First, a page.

Biomaterials are commonly used in orthopedic surgery. The host's response to an orthopedic biomaterial encompasses the reaction to local tissue trauma, as well as the reaction to the implant itself. The acute inflammatory response to the implantation procedure involves the innate immune system, including recognition of remnants of disrupted extracellular matrix components and cellular elements by pattern recognition receptors on macrophages and other cells. The initial response stimulates a cascade of events leading to tissue reconstitution, fibrosis, or persisting chronic inflammation. The implant characteristics as well as any by-products from the implant also determine the host reaction. Precise surgical technique of implantation as well as the genotype and phenotype of the host are important determinants of implant performance. Whereas the innate immune system is always triggered with implantation of an orthopedic device, in some cases, such as with metal debris, the adaptive immune response can be activated.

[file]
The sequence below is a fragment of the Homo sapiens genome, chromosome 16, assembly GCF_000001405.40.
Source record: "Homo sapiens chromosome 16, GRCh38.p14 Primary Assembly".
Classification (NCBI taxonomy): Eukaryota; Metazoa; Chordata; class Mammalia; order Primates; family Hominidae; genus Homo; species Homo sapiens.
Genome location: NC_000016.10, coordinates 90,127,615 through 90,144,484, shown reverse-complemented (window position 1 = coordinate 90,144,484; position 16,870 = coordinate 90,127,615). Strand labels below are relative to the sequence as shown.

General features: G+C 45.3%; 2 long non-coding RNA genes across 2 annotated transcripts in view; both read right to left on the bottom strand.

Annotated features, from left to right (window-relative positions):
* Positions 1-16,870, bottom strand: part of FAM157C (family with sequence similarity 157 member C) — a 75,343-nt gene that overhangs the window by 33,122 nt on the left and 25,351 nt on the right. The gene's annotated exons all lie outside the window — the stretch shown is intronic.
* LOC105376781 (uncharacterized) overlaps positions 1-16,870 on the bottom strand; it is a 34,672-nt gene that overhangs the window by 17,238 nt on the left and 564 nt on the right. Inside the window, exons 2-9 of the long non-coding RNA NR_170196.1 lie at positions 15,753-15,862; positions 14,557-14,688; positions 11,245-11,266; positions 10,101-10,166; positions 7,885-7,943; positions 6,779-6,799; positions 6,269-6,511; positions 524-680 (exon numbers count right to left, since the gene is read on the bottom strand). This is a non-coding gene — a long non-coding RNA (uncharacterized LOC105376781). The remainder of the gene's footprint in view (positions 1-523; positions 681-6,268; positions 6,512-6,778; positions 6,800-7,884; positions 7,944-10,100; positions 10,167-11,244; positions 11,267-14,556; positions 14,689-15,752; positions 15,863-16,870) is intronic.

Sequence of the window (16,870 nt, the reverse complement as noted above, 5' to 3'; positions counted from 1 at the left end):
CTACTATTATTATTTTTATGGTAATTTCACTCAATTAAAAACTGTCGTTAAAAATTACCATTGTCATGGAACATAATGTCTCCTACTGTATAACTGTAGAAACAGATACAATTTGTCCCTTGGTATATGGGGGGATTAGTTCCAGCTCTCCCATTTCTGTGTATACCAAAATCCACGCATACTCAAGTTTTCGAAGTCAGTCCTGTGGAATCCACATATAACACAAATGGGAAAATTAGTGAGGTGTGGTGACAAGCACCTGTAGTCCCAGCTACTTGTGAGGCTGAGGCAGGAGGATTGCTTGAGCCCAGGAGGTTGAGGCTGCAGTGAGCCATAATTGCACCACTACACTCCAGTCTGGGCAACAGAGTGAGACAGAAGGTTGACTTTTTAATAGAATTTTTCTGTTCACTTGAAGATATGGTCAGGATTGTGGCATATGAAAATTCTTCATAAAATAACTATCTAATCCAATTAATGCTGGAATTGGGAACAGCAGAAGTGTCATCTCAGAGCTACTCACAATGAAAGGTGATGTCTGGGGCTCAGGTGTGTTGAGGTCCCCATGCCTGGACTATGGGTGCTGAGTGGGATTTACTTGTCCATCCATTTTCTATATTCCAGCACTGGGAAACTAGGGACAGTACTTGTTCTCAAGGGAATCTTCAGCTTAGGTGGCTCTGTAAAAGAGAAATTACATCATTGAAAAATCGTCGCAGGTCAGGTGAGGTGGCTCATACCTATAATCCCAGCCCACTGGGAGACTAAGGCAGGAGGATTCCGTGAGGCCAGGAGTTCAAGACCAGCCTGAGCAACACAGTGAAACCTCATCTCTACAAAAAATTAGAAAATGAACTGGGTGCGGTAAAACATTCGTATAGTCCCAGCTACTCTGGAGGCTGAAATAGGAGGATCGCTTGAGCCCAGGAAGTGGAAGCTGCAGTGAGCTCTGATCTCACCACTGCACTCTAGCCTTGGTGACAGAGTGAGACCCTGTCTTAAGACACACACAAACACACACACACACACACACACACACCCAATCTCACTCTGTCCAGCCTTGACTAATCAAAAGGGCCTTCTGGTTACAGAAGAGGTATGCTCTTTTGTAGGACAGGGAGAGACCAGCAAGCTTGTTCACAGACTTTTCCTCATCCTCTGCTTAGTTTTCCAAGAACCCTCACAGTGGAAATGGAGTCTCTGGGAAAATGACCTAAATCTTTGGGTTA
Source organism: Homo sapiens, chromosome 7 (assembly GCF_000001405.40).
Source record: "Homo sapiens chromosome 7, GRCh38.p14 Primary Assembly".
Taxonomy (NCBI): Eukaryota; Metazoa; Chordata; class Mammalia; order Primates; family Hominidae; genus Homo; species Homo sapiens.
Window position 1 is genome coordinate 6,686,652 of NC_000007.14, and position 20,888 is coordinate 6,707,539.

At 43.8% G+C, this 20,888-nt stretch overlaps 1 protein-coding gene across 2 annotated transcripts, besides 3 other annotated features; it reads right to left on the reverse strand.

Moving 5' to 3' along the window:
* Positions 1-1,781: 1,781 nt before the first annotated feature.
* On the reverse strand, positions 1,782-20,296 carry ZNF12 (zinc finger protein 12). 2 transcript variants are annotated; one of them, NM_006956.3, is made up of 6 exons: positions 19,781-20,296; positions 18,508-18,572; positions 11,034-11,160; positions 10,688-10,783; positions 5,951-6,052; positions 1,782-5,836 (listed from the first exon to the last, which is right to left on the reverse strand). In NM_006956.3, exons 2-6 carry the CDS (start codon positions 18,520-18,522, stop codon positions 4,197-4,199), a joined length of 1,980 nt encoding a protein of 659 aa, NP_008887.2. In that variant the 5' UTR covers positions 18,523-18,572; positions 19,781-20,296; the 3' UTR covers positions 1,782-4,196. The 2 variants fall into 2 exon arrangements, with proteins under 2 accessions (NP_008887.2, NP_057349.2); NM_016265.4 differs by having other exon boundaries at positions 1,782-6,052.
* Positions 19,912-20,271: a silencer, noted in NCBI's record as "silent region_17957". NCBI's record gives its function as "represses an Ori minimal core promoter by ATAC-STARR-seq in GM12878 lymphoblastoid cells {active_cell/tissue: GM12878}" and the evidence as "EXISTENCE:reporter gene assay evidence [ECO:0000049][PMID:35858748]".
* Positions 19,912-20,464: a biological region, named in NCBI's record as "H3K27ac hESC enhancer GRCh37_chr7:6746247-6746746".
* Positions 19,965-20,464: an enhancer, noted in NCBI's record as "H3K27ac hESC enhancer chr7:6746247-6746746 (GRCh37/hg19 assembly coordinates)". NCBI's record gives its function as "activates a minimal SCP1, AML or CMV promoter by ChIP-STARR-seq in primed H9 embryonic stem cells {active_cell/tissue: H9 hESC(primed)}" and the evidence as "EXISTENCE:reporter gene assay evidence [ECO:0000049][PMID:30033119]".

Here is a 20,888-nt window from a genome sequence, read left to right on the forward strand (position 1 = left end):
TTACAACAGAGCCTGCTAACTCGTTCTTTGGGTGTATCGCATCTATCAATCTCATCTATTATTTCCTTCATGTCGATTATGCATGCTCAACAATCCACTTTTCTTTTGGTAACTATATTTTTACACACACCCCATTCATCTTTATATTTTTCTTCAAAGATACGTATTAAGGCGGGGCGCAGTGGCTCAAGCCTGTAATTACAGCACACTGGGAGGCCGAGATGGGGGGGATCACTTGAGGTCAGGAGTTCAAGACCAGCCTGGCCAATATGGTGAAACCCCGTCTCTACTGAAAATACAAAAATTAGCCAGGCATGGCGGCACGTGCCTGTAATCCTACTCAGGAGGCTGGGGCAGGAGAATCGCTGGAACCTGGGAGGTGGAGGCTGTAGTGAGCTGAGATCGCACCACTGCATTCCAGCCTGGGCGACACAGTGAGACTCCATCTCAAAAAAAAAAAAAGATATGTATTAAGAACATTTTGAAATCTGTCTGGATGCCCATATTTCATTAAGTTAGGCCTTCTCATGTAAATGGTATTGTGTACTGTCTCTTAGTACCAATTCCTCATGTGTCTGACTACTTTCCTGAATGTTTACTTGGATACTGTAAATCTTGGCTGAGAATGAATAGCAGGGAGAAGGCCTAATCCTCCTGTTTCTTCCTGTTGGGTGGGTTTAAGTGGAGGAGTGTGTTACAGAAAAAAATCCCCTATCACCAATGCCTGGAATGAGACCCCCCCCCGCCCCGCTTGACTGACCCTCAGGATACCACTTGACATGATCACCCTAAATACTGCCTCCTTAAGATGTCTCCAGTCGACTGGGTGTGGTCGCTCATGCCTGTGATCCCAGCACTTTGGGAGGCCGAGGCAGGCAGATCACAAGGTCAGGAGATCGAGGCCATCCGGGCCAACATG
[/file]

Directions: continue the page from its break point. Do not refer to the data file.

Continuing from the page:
|Title of host publication||Host Response to Biomaterials|
|Subtitle of host publication||The Impact of Host Response on Biomaterial Selection|
|Number of pages||59|
|Publication status||Published - May 7 2015|
All Science Journal Classification (ASJC) codes
- Materials Science(all)